“feeling unlovable is the heart of jealousy.” However, she also alleges that jealousy is not the guardian of love, but rather it’s destroyer. After all, jealousy does cause us to act irrationally, to say the least. One such story, as reported within the Psychology Today article, explains how astronaut-in-training Lisa Nowak, at the age of 44, drive a thousand miles nonstop from Houston, TX, to Orlando, FL, wearing a diaper to avoid stopping for bathroom breaks, to kidnap the new girlfriend of an astronaut with whom she had recent affairs with? Such behavior is driven by an inner-emotion, triggered by something deep, according to the panel of experts. Could it be that, which we call, “jealousy?” Perhaps this could be why we attribute the emotion as one of the leading causes of homicide. Now the article is saying if you’re depressed, you are more likely to be jealous, and possibly even kill someone over it. In some cases, I guess it’s true. In general, it may be a bit far-fetched.
Stosny’s theory would correlate with this evidence. He reports, “People use jealousy as a signal to try to control their partner, only making things worse.” It would seem that after losing the upper-hand in the relationship, they would try to compensate themselves by demonstrating supposed “power” over their mate, in jealousy. Such behavior only pushes our mates away, as Blevis claimed. In the article, Blevis speaks of a patient she once had who dared not pursue her own dream career of becoming a doctor, and came to realize that the jealousy she had for a rival was simply masked feelings she felt for not ever pursuing her own dreams. The patient’s boyfriend left her, and after the initial heartbreak, the patient had an epiphany. She soon returned back to school to “fix” the problem. The patient may have lost her boyfriend, but her inner-insecurities were now being resolved. This seems a lot more practical. Jealousy ruined a relationship, one which simply wasn’t meant to be. And great lessons were learned. Now, we’re getting somewhere.
Instead of blaming our partner for their actions, (some even intentionally provoked), we must find the strength to look within ourselves, where we find the source of insecurity, that which only makes our rivals seem that much more superior. This may seem hard to do, seeing as fourty percent of women deliberately provoke a bit of jealousy in a partner to get a reading on the strength of a bond (according to Buss). Such leading examples are talking about an ex, noting being attracted to other guys, dressing provocatively, smiling and flirting, and even failing to answer phone calls for no other reason than to leave the impression of being on another date. Stosny attests to this theory, claiming that people use jealousy as a signal to try to control their partner, only making things worse.” This would explain the bizarre behavior many males have reported in relationships from females. What can now be said to represent the irrational behavior from the male population? We are now lead to believe that only females create this conflict in our relationships. Perhaps only male’s are prone to this formula, and females have built an immunity of some sort.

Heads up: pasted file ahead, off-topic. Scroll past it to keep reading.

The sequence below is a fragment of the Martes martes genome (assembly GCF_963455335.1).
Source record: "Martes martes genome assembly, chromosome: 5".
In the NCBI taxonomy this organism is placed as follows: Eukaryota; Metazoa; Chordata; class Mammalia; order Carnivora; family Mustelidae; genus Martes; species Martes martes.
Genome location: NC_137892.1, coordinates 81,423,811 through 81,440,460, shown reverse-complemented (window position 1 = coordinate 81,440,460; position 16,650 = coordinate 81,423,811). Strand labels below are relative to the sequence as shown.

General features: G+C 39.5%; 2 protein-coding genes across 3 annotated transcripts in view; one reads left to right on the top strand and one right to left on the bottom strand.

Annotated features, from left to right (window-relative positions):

To conclude the theories and evidence gathered, we also find another interesting fact. Over fifty percent of both Males and Females report having deliberately tried to steal another friend’s mate. This is proof that competition exists, even among friends. Now, it becomes even more clear as to what purpose jealousy may in fact have within a relationship. It is not only an emotion, but also a defense mechanism. It is what we do with jealousy that dictates what happens next to both us , and our relationship. “Secure people handle disappointment without feeling like a total loser,” says Stosny. Yet, as Buss adds, “The more emotionally stable you are, the higher your mate value.” So the jealousy war rages on, as we struggle to sort ourselves out, from the inside.